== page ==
The Keli Yakar noticed a slight difference in the wording of the Torah, in describing the number of years, that both Avraham and Sara lived.
After telling us that Sara lived 127 years, the Pasuk ends with the words, “and these were the years of Sara.” In contrast, when we are told that Avraham lived 175 years, the Pasuk ends just like it did with Sara, but added two important words, אשר חי, “that he lived.”
The complete ending by Avraham was, “And these were the years of Avraham that he lived.” The Keli Yakar viewed these two extra words as being very significant.
Avraham’s life were filled with meaning and significance throughout his life. He really “lived” from a young age until his death. He was always accomplishing, and found fulfillment in all that he did. At three years old, he discovered G-d. He dared to be different and managed to make a huge impact on the entire world.
Sara, or any woman for that matter, does not have that same fulfillment. Women have to go through childbirth and raising children. In addition, they need to deal with taking care of their husbands, which also has its challenges. They are not as free as the man, because of all the duties placed on them. This is why it did not say, אשר חיתה, regarding Sara.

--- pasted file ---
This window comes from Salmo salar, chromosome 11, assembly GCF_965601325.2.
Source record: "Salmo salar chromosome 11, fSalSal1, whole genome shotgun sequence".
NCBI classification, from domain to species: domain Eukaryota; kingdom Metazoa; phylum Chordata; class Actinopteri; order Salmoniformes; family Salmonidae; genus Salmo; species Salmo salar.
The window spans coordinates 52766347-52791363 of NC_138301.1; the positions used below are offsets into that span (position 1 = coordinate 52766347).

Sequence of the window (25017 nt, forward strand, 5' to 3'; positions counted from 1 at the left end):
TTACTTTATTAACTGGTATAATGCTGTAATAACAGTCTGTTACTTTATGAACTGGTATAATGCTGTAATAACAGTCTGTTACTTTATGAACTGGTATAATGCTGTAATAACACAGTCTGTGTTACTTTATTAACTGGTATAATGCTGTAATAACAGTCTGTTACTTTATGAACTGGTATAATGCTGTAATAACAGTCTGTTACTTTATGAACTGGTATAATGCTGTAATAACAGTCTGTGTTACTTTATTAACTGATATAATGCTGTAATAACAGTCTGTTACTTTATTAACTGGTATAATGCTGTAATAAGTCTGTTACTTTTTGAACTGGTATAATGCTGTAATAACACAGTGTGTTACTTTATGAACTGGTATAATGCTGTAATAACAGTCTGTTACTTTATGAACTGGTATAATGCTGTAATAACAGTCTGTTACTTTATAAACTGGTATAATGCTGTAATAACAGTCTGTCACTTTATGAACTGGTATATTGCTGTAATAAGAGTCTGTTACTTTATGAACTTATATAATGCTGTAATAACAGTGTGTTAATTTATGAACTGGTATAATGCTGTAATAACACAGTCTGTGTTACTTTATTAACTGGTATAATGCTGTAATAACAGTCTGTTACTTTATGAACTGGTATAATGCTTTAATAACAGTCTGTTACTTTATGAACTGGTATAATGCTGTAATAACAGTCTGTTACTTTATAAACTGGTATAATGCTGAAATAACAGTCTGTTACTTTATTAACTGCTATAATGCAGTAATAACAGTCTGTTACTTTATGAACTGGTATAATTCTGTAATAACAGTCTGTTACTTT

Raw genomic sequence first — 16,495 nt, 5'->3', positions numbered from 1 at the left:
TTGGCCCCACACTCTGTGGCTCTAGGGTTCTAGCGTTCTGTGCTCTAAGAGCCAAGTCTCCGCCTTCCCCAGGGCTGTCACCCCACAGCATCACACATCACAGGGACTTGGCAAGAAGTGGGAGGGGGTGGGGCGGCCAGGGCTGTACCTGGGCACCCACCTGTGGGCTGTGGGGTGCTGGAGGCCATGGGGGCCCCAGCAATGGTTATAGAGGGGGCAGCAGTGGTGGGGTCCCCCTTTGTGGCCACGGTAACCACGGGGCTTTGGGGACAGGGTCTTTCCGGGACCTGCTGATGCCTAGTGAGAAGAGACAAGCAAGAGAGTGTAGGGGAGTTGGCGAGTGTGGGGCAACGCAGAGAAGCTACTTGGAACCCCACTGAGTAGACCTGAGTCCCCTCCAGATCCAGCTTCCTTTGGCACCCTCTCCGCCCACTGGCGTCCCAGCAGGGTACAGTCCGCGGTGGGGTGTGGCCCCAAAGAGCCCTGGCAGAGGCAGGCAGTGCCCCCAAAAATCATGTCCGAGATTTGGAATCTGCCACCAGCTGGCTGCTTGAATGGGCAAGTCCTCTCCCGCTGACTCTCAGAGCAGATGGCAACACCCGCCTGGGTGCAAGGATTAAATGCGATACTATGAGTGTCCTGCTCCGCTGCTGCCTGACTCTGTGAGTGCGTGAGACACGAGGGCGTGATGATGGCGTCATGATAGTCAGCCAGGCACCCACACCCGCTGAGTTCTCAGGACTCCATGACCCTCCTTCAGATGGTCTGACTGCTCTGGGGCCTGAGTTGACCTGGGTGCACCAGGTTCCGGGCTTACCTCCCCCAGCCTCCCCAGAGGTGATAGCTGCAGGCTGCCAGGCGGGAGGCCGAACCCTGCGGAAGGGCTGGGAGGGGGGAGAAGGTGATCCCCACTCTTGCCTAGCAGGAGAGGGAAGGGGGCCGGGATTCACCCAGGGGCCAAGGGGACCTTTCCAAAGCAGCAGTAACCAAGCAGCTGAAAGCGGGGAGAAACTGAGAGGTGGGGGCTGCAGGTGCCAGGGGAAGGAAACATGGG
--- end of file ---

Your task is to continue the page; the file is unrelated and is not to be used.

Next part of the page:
We can only emulate Avraham and his lifetime achievements. He was focused from a young age, as to what he needed to accomplish. We may not be expected to be Avraham Avinu, but it is never too late to gain a focus and determination regarding how we need to contribute to the world.
We begin with serious soul searching and self analysis. This should lead to a desire to do what is right in “the eyes of G-d.” After this, we learn to apply our G-d given gifts, to make our contribution.
The Jewish nation needs us at our best. All of us, can make a difference. Now, more than ever, the world needs to see the Jew, as the symbol of all that is good and decent. We all have a task. We need to go out there and fulfill it.